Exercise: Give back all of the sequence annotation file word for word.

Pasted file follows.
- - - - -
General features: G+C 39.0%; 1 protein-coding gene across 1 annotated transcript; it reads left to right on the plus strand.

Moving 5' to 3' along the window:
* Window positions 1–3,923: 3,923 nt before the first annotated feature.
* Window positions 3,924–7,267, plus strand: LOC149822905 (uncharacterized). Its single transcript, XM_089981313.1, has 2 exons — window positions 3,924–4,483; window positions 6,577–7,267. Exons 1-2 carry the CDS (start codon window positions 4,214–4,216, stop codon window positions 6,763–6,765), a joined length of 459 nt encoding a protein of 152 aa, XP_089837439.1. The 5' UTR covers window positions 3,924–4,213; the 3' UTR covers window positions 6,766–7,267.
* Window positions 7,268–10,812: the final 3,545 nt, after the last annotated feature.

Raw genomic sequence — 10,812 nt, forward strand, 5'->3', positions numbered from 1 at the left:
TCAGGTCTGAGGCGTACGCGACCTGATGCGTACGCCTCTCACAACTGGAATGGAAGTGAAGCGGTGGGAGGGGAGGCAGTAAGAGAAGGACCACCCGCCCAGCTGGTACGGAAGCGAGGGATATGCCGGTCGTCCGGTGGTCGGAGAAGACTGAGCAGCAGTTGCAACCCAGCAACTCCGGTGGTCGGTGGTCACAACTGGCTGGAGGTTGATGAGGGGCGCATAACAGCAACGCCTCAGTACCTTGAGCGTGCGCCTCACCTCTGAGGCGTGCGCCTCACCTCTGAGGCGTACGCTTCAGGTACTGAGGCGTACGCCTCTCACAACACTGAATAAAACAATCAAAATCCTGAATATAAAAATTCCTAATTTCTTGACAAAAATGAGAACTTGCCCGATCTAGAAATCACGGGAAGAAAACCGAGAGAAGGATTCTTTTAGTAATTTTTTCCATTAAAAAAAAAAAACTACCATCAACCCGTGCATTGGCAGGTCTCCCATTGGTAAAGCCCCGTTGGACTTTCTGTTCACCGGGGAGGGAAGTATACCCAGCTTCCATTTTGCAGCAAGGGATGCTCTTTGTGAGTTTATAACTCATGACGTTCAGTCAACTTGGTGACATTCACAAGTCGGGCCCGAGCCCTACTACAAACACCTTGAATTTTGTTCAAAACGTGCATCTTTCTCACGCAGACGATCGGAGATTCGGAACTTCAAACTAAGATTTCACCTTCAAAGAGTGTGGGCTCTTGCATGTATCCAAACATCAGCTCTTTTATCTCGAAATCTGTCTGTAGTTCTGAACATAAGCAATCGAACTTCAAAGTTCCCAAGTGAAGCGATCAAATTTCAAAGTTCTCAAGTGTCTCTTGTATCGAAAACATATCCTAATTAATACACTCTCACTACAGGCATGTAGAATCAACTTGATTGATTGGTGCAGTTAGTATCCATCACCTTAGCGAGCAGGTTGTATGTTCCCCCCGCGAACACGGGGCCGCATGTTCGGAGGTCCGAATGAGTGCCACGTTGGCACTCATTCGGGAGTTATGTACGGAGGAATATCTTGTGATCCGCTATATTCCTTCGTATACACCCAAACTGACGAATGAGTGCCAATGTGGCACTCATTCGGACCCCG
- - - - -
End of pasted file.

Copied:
General features: G+C 39.0%; 1 protein-coding gene across 1 annotated transcript; it reads left to right on the plus strand.

Moving 5' to 3' along the window:
* Window positions 1–3,923: 3,923 nt before the first annotated feature.
* Window positions 3,924–7,267, plus strand: LOC149822905 (uncharacterized). Its single transcript, XM_089981313.1, has 2 exons — window positions 3,924–4,483; window positions 6,577–7,267. Exons 1-2 carry the CDS (start codon window positions 4,214–4,216, stop codon window positions 6,763–6,765), a joined length of 459 nt encoding a protein of 152 aa, XP_089837439.1. The 5' UTR covers window positions 3,924–4,213; the 3' UTR covers window positions 6,766–7,267.
* Window positions 7,268–10,812: the final 3,545 nt, after the last annotated feature.

Raw genomic sequence — 10,812 nt, forward strand, 5'->3', positions numbered from 1 at the left:
TCAGGTCTGAGGCGTACGCGACCTGATGCGTACGCCTCTCACAACTGGAATGGAAGTGAAGCGGTGGGAGGGGAGGCAGTAAGAGAAGGACCACCCGCCCAGCTGGTACGGAAGCGAGGGATATGCCGGTCGTCCGGTGGTCGGAGAAGACTGAGCAGCAGTTGCAACCCAGCAACTCCGGTGGTCGGTGGTCACAACTGGCTGGAGGTTGATGAGGGGCGCATAACAGCAACGCCTCAGTACCTTGAGCGTGCGCCTCACCTCTGAGGCGTGCGCCTCACCTCTGAGGCGTACGCTTCAGGTACTGAGGCGTACGCCTCTCACAACACTGAATAAAACAATCAAAATCCTGAATATAAAAATTCCTAATTTCTTGACAAAAATGAGAACTTGCCCGATCTAGAAATCACGGGAAGAAAACCGAGAGAAGGATTCTTTTAGTAATTTTTTCCATTAAAAAAAAAAAACTACCATCAACCCGTGCATTGGCAGGTCTCCCATTGGTAAAGCCCCGTTGGACTTTCTGTTCACCGGGGAGGGAAGTATACCCAGCTTCCATTTTGCAGCAAGGGATGCTCTTTGTGAGTTTATAACTCATGACGTTCAGTCAACTTGGTGACATTCACAAGTCGGGCCCGAGCCCTACTACAAACACCTTGAATTTTGTTCAAAACGTGCATCTTTCTCACGCAGACGATCGGAGATTCGGAACTTCAAACTAAGATTTCACCTTCAAAGAGTGTGGGCTCTTGCATGTATCCAAACATCAGCTCTTTTATCTCGAAATCTGTCTGTAGTTCTGAACATAAGCAATCGAACTTCAAAGTTCCCAAGTGAAGCGATCAAATTTCAAAGTTCTCAAGTGTCTCTTGTATCGAAAACATATCCTAATTAATACACTCTCACTACAGGCATGTAGAATCAACTTGATTGATTGGTGCAGTTAGTATCCATCACCTTAGCGAGCAGGTTGTATGTTCCCCCCGCGAACACGGGGCCGCATGTTCGGAGGTCCGAATGAGTGCCACGTTGGCACTCATTCGGGAGTTATGTACGGAGGAATATCTTGTGATCCGCTATATTCCTTCGTATACACCCAAACTGACGAATGAGTGCCAATGTGGCACTCATTCGGACCCCG